UMO Sex & Love

ALBUM REVIEW: Unknown Mortal Orchestra – Sex & Food

Following on from the last opus ‘Multi-Love’, multi-instrumentalist Ruban Nielson and his band of unknown mortals have assembled the orchestra again to soundtrack ‘ Sex & Food ‘, the 4th album from the modern-psychedelic band. With the previous album from Unknown Mortal Orchestra ‘Multi-Love’ centring around a theme of a dysfunctional love triangle (is there any history of truly functional love triangles?), ‘Sex & Food maintains a similar theme with some culinary inspiration along the way. Having seen UMO at Manchester Ritz on the ‘Multi-Love’ tour, I can confirm that they can kick this beat live just as well as they can in a production studio surrounds.

UMO Sex & Food

Whilst I’m a big fan of Multi-Love and the previous LP ‘II’, I’m open to loving this new release and hope that with it brings a new high for the band. Without further ado, here’s the Sex & Food album run-through:

Track by Track

A God Called Hubris – Introducing the album with a short instrumental, welcome to Sex & Food.

Major League Chemicals – This first full-length track on the album has the gritty, unpolished garage-rock sound UMO have been known for over the years.

Ministry of Alienation – UMO have an ability to bash out hard-hitting, gritty sounding productions and soft heart-felt soul in equal measures – Ministry of Alienation has soulful guitars and dreamy vocals to boot.

Hunnybee – A string ensemble brings in more soulful bass & disco funk, ladened with a certain Chic and Grandmaster Flash vibe accompanied by those signature UMO hushed vocals.

Chronos Feasts on His Children – UMO like to have interludes in their albums and Chronos is Sex & Food’s addition, lasting for almost two minutes. Is it an idea that was great as a stand-alone piece? Or just helping to progress the album as was intended? Either way, it sits in the middle of the album and is the calm before the exploding second half.

American Guilt – The first single from Sex & Food, American Guilt personifies the gritty punch of the experimental band, with a catchy chorus and looping verse. A perfect first single, this one has been hitting the airwaves aplenty. American Guilt sees UMO more mainstream than in previous releases, following on from Multi-Love bringing out the band’s notoriety for kicking out the jams at the right time.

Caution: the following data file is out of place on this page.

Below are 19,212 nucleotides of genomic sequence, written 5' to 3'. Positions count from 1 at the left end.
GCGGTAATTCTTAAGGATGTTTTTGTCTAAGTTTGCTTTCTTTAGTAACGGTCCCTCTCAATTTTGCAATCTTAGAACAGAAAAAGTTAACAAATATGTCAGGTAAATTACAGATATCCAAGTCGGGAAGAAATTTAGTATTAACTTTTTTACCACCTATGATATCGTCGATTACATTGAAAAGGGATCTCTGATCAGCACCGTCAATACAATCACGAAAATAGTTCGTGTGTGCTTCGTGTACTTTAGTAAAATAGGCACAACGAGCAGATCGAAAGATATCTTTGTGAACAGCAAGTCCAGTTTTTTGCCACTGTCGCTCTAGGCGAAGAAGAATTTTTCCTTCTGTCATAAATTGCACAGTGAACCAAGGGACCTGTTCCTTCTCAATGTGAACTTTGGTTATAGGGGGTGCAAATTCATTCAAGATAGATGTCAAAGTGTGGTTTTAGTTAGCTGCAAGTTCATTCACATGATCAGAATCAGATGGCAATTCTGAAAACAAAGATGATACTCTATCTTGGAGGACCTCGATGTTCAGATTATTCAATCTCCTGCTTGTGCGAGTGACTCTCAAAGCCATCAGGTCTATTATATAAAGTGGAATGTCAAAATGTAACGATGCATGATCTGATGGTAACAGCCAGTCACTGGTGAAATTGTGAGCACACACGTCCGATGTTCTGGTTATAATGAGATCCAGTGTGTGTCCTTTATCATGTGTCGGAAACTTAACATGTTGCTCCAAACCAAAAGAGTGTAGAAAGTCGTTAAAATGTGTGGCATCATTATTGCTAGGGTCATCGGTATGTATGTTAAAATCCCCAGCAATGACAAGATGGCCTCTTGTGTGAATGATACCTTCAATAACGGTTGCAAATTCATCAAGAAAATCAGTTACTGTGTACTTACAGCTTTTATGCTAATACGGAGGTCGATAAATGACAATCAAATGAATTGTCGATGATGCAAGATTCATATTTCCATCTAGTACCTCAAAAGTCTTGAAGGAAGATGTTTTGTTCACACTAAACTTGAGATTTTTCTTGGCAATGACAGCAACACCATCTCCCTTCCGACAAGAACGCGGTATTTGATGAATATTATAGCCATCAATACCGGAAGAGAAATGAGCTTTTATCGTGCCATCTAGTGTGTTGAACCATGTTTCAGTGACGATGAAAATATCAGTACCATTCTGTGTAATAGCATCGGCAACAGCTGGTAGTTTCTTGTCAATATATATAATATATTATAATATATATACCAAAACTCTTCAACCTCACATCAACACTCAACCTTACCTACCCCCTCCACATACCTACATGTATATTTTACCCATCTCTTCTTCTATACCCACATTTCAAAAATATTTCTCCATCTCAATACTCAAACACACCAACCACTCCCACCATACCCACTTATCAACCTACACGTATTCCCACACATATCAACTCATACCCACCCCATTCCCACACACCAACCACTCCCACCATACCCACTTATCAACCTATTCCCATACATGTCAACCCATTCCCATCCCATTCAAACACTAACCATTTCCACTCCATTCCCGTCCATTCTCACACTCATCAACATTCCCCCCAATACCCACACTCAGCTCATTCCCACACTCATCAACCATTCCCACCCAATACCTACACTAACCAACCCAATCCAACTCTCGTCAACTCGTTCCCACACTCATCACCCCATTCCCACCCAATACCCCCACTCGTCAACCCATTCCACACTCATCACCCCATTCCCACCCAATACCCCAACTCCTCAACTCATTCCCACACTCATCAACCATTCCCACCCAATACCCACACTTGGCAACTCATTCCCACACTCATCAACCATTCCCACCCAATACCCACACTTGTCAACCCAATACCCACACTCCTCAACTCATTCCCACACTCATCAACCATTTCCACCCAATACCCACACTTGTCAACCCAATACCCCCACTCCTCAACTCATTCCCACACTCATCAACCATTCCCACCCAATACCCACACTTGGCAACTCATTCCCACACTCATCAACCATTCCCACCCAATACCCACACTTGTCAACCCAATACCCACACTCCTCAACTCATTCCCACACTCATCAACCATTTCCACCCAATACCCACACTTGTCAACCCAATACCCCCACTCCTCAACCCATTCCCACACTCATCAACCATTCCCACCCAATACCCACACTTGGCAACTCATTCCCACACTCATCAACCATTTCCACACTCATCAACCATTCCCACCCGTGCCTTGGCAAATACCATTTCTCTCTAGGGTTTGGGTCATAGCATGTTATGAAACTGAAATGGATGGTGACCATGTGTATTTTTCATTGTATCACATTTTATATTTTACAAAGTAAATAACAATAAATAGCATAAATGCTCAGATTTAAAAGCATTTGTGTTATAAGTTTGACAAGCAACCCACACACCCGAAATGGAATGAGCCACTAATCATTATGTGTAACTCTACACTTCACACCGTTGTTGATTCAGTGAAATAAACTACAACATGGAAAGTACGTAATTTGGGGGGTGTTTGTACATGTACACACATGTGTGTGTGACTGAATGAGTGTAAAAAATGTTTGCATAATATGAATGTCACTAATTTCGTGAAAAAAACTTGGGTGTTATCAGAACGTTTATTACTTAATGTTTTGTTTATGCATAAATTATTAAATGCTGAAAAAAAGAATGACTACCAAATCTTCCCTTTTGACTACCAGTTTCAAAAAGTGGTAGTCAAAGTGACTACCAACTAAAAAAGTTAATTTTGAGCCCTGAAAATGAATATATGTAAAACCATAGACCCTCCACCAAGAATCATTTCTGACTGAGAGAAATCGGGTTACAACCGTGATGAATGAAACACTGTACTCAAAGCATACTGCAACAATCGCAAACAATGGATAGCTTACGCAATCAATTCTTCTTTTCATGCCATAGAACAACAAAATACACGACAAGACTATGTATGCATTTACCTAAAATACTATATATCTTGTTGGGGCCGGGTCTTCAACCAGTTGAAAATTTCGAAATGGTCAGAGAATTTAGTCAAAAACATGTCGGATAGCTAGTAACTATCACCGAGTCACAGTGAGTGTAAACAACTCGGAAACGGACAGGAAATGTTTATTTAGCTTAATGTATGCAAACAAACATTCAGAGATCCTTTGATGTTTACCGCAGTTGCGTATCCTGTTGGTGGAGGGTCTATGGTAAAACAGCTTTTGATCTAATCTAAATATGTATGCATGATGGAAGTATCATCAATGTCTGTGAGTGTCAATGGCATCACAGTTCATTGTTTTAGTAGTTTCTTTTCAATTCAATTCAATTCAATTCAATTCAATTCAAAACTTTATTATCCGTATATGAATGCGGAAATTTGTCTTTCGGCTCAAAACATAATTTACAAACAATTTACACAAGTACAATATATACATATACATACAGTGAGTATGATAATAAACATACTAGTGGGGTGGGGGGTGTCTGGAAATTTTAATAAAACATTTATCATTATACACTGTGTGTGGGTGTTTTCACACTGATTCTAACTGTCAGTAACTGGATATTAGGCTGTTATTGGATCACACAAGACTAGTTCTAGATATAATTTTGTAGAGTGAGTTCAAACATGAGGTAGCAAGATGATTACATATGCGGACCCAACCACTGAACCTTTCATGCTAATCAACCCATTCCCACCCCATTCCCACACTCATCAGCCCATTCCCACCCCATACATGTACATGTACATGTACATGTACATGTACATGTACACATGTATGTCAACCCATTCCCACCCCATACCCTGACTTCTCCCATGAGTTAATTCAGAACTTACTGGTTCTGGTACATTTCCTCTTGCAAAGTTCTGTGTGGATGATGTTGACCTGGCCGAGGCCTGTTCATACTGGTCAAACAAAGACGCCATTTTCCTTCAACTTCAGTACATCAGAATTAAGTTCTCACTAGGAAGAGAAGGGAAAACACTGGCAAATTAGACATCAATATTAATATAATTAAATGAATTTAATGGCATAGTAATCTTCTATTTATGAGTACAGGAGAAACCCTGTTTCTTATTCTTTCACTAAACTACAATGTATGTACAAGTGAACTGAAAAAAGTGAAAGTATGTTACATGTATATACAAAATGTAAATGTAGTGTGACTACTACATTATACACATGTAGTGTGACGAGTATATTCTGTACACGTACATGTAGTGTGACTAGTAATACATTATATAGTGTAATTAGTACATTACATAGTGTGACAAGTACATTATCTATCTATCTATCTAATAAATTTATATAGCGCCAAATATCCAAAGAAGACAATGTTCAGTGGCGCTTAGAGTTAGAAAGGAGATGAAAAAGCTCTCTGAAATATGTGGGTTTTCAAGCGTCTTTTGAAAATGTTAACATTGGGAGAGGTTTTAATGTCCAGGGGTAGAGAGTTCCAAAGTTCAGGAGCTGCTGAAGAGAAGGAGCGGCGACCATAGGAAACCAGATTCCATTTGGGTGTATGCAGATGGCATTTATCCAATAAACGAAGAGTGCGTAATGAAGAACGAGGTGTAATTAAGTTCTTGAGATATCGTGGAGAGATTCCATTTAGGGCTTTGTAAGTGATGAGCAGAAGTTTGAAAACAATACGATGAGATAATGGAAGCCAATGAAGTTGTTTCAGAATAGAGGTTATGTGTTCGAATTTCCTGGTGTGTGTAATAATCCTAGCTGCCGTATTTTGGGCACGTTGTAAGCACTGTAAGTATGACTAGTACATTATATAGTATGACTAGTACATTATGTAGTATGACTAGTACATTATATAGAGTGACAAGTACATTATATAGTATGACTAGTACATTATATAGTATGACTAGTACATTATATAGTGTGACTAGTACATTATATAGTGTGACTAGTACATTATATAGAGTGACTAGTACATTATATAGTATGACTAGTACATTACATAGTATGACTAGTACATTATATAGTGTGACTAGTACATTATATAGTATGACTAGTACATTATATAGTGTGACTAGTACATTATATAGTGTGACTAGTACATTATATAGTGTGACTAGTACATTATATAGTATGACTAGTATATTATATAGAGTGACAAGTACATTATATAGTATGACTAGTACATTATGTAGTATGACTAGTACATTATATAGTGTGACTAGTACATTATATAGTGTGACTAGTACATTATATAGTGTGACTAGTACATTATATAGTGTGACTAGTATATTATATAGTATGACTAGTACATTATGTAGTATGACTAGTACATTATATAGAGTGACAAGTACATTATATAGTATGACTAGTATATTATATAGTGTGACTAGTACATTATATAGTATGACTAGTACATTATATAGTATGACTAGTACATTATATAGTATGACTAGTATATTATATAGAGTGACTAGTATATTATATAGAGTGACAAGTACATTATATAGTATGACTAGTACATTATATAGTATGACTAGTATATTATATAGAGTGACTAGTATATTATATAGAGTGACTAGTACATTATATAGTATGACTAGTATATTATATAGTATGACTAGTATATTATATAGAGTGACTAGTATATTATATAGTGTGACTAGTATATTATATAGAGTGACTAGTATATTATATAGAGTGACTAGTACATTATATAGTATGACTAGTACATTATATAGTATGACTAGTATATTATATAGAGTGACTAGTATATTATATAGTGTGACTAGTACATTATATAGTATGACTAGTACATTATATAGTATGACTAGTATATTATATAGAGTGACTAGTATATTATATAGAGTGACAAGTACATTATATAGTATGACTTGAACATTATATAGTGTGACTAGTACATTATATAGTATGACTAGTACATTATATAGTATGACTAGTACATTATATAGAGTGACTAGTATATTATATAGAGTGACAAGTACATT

The Internet of Love (That Way) -The seventh track on the album is another smooth vibe, and a greedy platter with all of the instruments you can imagine – in fact, probably the only way to follow up after the stonking American Guilt. “FIle under Sex or Food, Ruban? We’ll file under both”

Everyone Acts Crazy Nowadays – Keys and drums lead this beauty out, bringing an excellent kick to the track. With more of the trademark UMO hushed vocals, this one is going into my next set. ‘Everyone Acts Crazy Nowadays’ Balearic and almost 70’s disco beats have an untouched garage-grit with jangly guitars all at the same time. The title is UMO contribution to a summarisation of the state of the world… (maybe we should collide our food with sex and then everything will be tickety-boo!?)

This Doomsday – Multi-vocals deliver a verse full of Haiku bounce, with a laziness to the vocals giving an apt (considering the title) dark beauty with smooth synths and pizzicato guitar aplenty. <reader reaches for thesaurus and finds that means finger-plucking, jargon busting>. This one stands out, for sure.

How Many Zeros – Drums, Synths and soft vocals with the bass coming in strong after the 30 sec intro, Thundercat would happily jump on this one. Just saying – (in the hope that he’s on a shared festival line-up at some point this year and offers up his services.)

Not in Love We’re Just High – Backed by a solid Rhodes bassline and a gentle vocal that helps us through – that is, until the drums kick in and bring a second dimension to conclude the prominent beat. Not In Love We’re Just High is the latest single taken from Sex & Food and it sounds GREAT.

If You’re Going to Break Yourself – A soft conclusion to a highly varied album with a unique sound, and another strong offering from the lads from down under. ‘If you’re going to break yourself, you can’t break me’ – mantra!

With Rhodes, synths, HC-TT, sax, vocals, guitar, bass, violins, piano, drums, sitar and drones mashed together in some sex-inspired food smorgasbord, Sex & Food is a feast of an album. Bring on the live events!

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